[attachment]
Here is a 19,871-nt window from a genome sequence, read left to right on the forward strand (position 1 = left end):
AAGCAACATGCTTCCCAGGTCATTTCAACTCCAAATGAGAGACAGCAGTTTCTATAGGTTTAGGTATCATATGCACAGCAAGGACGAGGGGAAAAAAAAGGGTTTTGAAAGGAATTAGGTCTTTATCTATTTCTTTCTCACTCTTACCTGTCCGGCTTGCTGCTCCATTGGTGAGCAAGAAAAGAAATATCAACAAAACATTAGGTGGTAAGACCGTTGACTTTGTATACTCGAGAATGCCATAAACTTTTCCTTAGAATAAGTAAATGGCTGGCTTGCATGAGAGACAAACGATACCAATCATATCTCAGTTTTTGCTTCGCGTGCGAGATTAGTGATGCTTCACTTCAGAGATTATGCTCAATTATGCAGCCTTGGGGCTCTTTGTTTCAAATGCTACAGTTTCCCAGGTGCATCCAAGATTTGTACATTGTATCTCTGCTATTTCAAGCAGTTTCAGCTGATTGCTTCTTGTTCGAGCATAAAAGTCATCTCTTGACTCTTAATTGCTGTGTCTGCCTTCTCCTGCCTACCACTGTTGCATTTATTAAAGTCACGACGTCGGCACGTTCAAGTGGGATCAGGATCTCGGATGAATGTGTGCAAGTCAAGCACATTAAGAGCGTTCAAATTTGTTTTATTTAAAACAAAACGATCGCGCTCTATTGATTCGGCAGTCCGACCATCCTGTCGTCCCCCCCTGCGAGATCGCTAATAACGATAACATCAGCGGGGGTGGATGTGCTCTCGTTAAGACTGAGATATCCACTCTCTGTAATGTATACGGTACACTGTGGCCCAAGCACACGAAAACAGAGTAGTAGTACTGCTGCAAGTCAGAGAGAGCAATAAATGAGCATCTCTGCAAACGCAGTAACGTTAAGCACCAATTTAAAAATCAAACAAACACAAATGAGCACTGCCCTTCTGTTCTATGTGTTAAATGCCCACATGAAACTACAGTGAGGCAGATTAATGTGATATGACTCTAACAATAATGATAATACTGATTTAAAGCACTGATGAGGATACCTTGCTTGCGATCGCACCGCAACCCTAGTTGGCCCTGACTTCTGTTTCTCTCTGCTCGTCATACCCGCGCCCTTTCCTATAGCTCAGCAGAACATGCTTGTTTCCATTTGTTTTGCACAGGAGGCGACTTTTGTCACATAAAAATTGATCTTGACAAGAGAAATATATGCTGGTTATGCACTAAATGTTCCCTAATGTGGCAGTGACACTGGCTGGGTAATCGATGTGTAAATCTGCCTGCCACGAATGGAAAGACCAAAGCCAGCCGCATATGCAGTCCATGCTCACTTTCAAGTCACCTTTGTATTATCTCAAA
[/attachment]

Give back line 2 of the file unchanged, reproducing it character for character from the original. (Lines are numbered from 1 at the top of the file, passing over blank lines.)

AAGCAACATGCTTCCCAGGTCATTTCAACTCCAAATGAGAGACAGCAGTTTCTATAGGTTTAGGTATCATATGCACAGCAAGGACGAGGGGAAAAAAAAGGGTTTTGAAAGGAATTAGGTCTTTATCTATTTCTTTCTCACTCTTACCTGTCCGGCTTGCTGCTCCATTGGTGAGCAAGAAAAGAAATATCAACAAAACATTAGGTGGTAAGACCGTTGACTTTGTATACTCGAGAATGCCATAAACTTTTCCTTAGAATAAGTAAATGGCTGGCTTGCATGAGAGACAAACGATACCAATCATATCTCAGTTTTTGCTTCGCGTGCGAGATTAGTGATGCTTCACTTCAGAGATTATGCTCAATTATGCAGCCTTGGGGCTCTTTGTTTCAAATGCTACAGTTTCCCAGGTGCATCCAAGATTTGTACATTGTATCTCTGCTATTTCAAGCAGTTTCAGCTGATTGCTTCTTGTTCGAGCATAAAAGTCATCTCTTGACTCTTAATTGCTGTGTCTGCCTTCTCCTGCCTACCACTGTTGCATTTATTAAAGTCACGACGTCGGCACGTTCAAGTGGGATCAGGATCTCGGATGAATGTGTGCAAGTCAAGCACATTAAGAGCGTTCAAATTTGTTTTATTTAAAACAAAACGATCGCGCTCTATTGATTCGGCAGTCCGACCATCCTGTCGTCCCCCCCTGCGAGATCGCTAATAACGATAACATCAGCGGGGGTGGATGTGCTCTCGTTAAGACTGAGATATCCACTCTCTGTAATGTATACGGTACACTGTGGCCCAAGCACACGAAAACAGAGTAGTAGTACTGCTGCAAGTCAGAGAGAGCAATAAATGAGCATCTCTGCAAACGCAGTAACGTTAAGCACCAATTTAAAAATCAAACAAACACAAATGAGCACTGCCCTTCTGTTCTATGTGTTAAATGCCCACATGAAACTACAGTGAGGCAGATTAATGTGATATGACTCTAACAATAATGATAATACTGATTTAAAGCACTGATGAGGATACCTTGCTTGCGATCGCACCGCAACCCTAGTTGGCCCTGACTTCTGTTTCTCTCTGCTCGTCATACCCGCGCCCTTTCCTATAGCTCAGCAGAACATGCTTGTTTCCATTTGTTTTGCACAGGAGGCGACTTTTGTCACATAAAAATTGATCTTGACAAGAGAAATATATGCTGGTTATGCACTAAATGTTCCCTAATGTGGCAGTGACACTGGCTGGGTAATCGATGTGTAAATCTGCCTGCCACGAATGGAAAGACCAAAGCCAGCCGCATATGCAGTCCATGCTCACTTTCAAGTCACCTTTGTATTATCTCAAA